Three killed in Indonesia’s Java after latest 6.0-magnitude earthquake, which sent panic through IMF summit in Bali
The tremor struck after a 7.5-magnitude quake and subsequent tsunami struck off the Indonesian island of Sulawesi last month – around 1,000km northeast of the latest quake’s epicentre – killing more than 2,000 people
An earthquake on Thursday killed three people in Indonesia and rattled hotels where International Monetary Fund (IMF) delegates were attending a major summit, a fortnight after a quake-tsunami killed more than 2,000 elsewhere in the archipelago.
The 6.0-magnitude earthquake struck off the coast of Indonesia’s Bali and Java islands in the early hours, jolting residents awake and sending them rushing into the streets.
Some attendees in Bali for the IMF and World Bank annual meetings this week evacuated their hotels as the quake shook the island.
“I felt the quake for at least 30 seconds and I panicked. At first I didn’t want to go out but then I decided to leave,” said Katharina Sudiyono, an Indonesian attendee at the summit.
Peter Jacobs, head of the Indonesian Central Bank’s IMF-World Bank taskforce, said delegates in Bali’s Nusa Dua district for the summit were quickly informed of the situation.
“Many summit participants woke up and asked questions, but we immediately sent out information to them that there had been an earthquake and the impact in Nusa Dua,” he said.
There were no immediate reports of damage or injuries in Bali and the summit proceeded on Thursday uninterrupted.
“We send our condolences to those affected by the earthquake. Here in Bali, the earthquake has not caused significant damage nor any disruption to the meetings,” an IMF spokesman said.
The conference centre was designed to withstand seismic events, and participants had been told to remain there in the event of a quake.
In case of tsunami risk, attendees would be evacuated to a nearby building.
Holidayers in the island’s popular tourist districts also rushed into the streets as buildings swayed.
“Wow, that was really strong and it lasted a long time,” said one woman who took refuge in a hotel parking lot in Nusa Dua, a few kilometres from where the IMF and World Bank are holding their meetings.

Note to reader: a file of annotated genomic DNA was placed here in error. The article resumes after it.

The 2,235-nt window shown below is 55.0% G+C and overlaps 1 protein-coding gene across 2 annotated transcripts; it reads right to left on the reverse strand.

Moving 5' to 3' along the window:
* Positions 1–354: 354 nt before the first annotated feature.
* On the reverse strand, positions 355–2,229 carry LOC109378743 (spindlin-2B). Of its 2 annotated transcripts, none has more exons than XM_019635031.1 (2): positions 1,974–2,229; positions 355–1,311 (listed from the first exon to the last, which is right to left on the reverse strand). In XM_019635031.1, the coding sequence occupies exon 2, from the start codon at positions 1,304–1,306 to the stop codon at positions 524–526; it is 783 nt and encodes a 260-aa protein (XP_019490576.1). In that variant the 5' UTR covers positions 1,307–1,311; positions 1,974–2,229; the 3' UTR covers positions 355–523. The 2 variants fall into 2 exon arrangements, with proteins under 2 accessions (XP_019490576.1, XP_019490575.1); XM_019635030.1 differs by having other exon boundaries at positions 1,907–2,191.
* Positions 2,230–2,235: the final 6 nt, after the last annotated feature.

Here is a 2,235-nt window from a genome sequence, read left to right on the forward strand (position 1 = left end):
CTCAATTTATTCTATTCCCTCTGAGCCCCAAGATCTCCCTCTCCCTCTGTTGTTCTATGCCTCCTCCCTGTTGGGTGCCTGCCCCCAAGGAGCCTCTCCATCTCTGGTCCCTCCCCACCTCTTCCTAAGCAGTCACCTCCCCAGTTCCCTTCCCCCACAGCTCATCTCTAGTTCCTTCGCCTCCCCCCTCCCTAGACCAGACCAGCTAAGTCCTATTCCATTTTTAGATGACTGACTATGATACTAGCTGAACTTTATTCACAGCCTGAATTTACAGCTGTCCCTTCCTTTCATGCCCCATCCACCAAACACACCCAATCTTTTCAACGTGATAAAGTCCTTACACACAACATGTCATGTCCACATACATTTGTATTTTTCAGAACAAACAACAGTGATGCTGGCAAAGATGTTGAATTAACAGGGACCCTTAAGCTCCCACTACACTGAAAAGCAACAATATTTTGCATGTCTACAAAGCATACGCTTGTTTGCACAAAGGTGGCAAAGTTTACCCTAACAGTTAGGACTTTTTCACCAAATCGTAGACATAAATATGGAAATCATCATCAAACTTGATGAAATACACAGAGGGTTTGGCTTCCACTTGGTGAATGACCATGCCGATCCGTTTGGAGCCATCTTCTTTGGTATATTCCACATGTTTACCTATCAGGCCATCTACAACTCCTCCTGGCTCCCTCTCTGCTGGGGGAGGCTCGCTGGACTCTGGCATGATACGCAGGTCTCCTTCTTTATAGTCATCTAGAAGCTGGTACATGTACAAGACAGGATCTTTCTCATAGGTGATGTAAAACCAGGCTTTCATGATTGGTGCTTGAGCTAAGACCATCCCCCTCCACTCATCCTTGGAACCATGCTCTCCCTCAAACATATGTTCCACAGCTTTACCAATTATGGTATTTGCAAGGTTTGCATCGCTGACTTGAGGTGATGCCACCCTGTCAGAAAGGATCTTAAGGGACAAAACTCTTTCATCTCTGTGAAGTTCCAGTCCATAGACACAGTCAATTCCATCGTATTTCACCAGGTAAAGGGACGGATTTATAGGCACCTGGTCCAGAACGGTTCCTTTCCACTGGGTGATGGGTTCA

Others in Nusa Dua, south of Bali’s main international airport, also panicked.
“The quake was very big. I immediately woke up and took my little kids out of the house,” Ni Komang Sudiani said. “All my neighbours were also running.”
Dwikorita Karnawati, the head of Indonesia’s geophysics agency who was also in Nusa Dua for the IMF summit, said no tsunami warning was issued.
“I felt the quake too,” she said. “We are also still gathering data from our team in East Java.’
In East Java, three people were crushed to death in their sleep when the quake brought down buildings in Sumenep district and sent people fleeing their homes.
“Everybody panicked and the entire village ran outside. We have never experienced an earthquake as strong as last night,” said Zainurrohman, a 21-year-old from the district. “We stayed outside until dawn.”
The tremor’s epicentre was in the Bali Sea around 40km off the eastern end of Java island, according to the United States Geological Survey.
The tremor struck after a 7.5-magnitude quake and subsequent tsunami struck off the Indonesian island of Sulawesi last month – around 1,000km northeast of the latest quake’s epicentre – killing more than 2,000 people.
Thousands more remain missing since the twin disaster ravaged the city of Palu and surrounding areas. The search for the dead is expected to end Thursday.
A string of earthquakes in Lombok in eastern Indonesia killed more than 550 people over the summer.
Indonesia, one of the most disaster-prone nations on earth, straddles the so-called Pacific “Ring of Fire”, where tectonic plates collide and many of the world’s volcanic eruptions and earthquakes occur.